“Read the word to read the world.” (Freire) Being critically literate is not just about being able to understand words. It is about reading, listening, or hearing texts and coming up with your own thoughts on them. Being able to discuss your thoughts between many different people using your life and knowledge as a baseline. Critically literate citizens challenge thoughts by advocating as well as being active in their government.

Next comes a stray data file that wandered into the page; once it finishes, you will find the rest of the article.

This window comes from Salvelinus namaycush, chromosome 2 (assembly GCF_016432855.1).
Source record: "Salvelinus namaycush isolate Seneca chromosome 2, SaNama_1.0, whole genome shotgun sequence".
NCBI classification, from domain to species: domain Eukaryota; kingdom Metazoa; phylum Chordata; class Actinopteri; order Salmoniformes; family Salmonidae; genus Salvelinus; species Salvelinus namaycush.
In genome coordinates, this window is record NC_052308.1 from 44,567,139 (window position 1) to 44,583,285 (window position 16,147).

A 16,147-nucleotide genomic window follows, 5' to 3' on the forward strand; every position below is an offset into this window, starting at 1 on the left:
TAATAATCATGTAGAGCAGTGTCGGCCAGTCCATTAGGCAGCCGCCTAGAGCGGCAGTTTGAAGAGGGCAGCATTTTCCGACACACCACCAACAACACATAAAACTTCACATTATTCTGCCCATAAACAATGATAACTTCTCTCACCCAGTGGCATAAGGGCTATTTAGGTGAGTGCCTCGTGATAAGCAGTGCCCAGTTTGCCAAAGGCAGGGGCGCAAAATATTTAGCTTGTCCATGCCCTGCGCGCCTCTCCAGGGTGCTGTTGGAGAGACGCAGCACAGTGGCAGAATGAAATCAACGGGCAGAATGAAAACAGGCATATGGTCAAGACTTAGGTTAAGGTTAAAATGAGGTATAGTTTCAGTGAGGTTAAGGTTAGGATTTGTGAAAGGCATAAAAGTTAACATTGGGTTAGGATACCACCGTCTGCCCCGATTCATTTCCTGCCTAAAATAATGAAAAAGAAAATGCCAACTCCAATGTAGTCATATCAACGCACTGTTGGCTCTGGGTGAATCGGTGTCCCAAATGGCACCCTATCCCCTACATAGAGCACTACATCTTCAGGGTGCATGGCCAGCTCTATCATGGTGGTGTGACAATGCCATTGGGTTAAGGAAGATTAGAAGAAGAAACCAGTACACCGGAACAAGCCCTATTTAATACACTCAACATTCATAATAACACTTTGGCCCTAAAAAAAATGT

An activist uses literacy to critically understand and challenge social and political power. Activist's enjoy collaborating with other groups to change attitudes, policies, and laws. They use and interpret language to challenge and shape themselves and institutions. Illegal immigrant supporters are a good example of critical literacy. How you perceive what you read will enforce if you are on the pro- or anti- side of the debate. Asking a simple question about The United States jobs you will receive many different answers based on the knowledge and understanding of the particular person you are asking. Some activist's believe that illegal immigrants help the economy by working for low costs. Others believe they take U.S jobs that citizens could benefit from regardless of wage. Using the knowledge they have obtained from news casters, articles, and other people they dissect the information to come up with their stance. Activist's then are able to knowledgeably speak out about the changes they want to achieve. The Communists Manifesto, by Karl Marx, is a critically literate book that brings to light what Marx believes as class struggles and problems of capitalism. The book gives readers an understanding of Marx's theories about society and politics. Bell Hooks, a feminist, feels that literacy is essential to the future of the feminist movement because the lack of reading, writing, and critical skills serves to exclude many women and men from feminist consciousness. Not only that, it excludes many from the political process and the labour...
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